Capt. Kerruish of Sydney, is remembered as the man who first brought out to Japan a number of English constables to serve as a model for the Japanese police; he also carried the materials for the first lighthouses in that part of the world.
Another Manxman named Capt. Bell saved the members of a ship’s crew when their craft went ashore on a reef. He brought each man back to safety and it was said that he could ‘swim like a fish.’
Tom Mylechreest, a brother of the *‘Diamond King,’ followed up the famous 92 days’ voyage of the schooner Vixen from Peel to Melbourne in 1853 by taking a Peel sloop a few years later to Sydney. This was the Peveril.
Outstanding too, was Capt. William Christian, son of a Vicar of Malew. He was educated at King William’s College with the intention of entering Holy Orders but he switched to the sea as a career. He was highly intellectual and could read both Latin and Greek books. He took great interest in his apprentices and held classes in which he instructed them in navigation. It was a boast of his that during the whole of his time at the sea he never required to ask the latitude of any ship though he had been scores of times requested to do so by other ships. He was at sea from 1834 to 1884 and after 50 years’ service he retired to his home in Tranmere where he died in 1896 at the age of 78 years.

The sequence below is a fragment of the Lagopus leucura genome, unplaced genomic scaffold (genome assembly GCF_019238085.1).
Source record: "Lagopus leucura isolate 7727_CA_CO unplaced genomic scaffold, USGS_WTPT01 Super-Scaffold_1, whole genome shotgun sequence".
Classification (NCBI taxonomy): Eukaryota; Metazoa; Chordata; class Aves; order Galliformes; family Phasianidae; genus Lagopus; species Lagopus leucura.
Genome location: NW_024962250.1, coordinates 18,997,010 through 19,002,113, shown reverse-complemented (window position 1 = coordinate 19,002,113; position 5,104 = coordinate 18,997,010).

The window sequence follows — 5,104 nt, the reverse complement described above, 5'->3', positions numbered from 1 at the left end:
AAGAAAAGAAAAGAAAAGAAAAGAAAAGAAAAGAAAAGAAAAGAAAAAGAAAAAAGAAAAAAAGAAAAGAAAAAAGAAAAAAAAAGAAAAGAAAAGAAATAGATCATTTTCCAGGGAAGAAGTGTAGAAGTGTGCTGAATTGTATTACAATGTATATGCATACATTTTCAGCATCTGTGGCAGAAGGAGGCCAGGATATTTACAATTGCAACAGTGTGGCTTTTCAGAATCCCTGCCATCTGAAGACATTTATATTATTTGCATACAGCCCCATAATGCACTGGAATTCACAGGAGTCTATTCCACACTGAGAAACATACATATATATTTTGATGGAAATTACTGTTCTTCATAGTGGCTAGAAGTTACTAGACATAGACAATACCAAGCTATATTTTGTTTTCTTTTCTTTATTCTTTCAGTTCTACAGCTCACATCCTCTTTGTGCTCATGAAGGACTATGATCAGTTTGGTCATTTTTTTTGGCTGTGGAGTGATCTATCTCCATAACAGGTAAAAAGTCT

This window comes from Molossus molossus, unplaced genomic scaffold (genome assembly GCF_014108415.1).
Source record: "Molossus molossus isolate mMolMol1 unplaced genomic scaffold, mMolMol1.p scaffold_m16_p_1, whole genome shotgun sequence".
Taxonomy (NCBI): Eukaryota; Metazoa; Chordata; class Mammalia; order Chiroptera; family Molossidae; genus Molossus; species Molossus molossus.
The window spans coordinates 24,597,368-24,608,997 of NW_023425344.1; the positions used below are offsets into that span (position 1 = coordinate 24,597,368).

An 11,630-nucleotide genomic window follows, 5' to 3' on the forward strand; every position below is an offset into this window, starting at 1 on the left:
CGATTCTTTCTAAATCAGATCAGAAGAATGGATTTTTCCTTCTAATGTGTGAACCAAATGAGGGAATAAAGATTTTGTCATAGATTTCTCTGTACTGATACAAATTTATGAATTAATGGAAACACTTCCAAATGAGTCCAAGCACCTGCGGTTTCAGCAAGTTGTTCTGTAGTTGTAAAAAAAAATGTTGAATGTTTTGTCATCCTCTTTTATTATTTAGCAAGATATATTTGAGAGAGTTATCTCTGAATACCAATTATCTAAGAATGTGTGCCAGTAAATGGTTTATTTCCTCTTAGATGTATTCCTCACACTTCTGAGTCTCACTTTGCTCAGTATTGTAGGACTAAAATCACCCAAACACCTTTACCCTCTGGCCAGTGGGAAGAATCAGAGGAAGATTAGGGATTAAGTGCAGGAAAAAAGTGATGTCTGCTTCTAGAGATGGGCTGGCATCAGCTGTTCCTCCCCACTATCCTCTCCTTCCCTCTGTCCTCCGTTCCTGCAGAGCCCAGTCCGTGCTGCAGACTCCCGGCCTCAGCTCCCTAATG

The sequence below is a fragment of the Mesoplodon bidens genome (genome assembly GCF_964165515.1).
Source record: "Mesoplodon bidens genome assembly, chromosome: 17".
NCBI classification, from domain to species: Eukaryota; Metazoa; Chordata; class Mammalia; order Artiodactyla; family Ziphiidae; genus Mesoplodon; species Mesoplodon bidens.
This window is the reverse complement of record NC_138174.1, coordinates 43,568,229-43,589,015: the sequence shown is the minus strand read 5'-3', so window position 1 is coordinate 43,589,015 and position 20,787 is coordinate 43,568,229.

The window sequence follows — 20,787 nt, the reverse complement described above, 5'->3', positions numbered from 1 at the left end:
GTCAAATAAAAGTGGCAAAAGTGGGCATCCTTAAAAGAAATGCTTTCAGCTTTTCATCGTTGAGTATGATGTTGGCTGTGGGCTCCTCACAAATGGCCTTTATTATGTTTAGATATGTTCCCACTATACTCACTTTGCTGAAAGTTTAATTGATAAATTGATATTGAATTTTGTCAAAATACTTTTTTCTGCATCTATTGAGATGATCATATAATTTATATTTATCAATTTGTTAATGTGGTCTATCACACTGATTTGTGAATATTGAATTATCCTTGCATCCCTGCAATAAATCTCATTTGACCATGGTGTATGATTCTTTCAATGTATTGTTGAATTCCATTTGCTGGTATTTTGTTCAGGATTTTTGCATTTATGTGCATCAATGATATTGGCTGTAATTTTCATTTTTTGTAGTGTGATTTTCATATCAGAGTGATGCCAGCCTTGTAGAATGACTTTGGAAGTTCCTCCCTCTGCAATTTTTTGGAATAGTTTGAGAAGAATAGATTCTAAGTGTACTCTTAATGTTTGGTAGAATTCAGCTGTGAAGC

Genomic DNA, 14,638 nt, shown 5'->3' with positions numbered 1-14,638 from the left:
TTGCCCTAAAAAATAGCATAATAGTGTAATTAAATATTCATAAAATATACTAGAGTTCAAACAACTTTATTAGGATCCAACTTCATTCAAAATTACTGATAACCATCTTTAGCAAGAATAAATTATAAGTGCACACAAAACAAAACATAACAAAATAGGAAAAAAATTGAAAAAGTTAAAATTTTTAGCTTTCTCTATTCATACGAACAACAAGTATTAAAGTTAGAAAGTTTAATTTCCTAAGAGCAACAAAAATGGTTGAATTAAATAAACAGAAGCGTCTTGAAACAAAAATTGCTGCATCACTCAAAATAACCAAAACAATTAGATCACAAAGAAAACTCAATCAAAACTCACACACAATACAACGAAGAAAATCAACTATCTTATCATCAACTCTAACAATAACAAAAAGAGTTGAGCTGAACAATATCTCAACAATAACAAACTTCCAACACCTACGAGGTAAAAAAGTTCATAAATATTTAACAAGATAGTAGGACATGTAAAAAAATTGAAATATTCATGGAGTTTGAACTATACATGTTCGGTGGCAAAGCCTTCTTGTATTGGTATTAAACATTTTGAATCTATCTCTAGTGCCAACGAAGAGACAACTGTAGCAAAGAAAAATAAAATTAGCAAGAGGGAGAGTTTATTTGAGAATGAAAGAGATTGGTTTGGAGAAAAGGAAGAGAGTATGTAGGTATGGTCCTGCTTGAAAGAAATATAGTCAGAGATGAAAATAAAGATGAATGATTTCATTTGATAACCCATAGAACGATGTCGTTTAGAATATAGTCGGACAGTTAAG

A remarkable story of Capt. Christian was related some years ago in the PSNC Magazine ‘Sea Breezes’ which recalled the foundering of the ‘Bates Family’, bound for Australia with 269 emigrants aboard, including a number of women and children. The vessel was leaking badly and getting beyond the control of the pumps.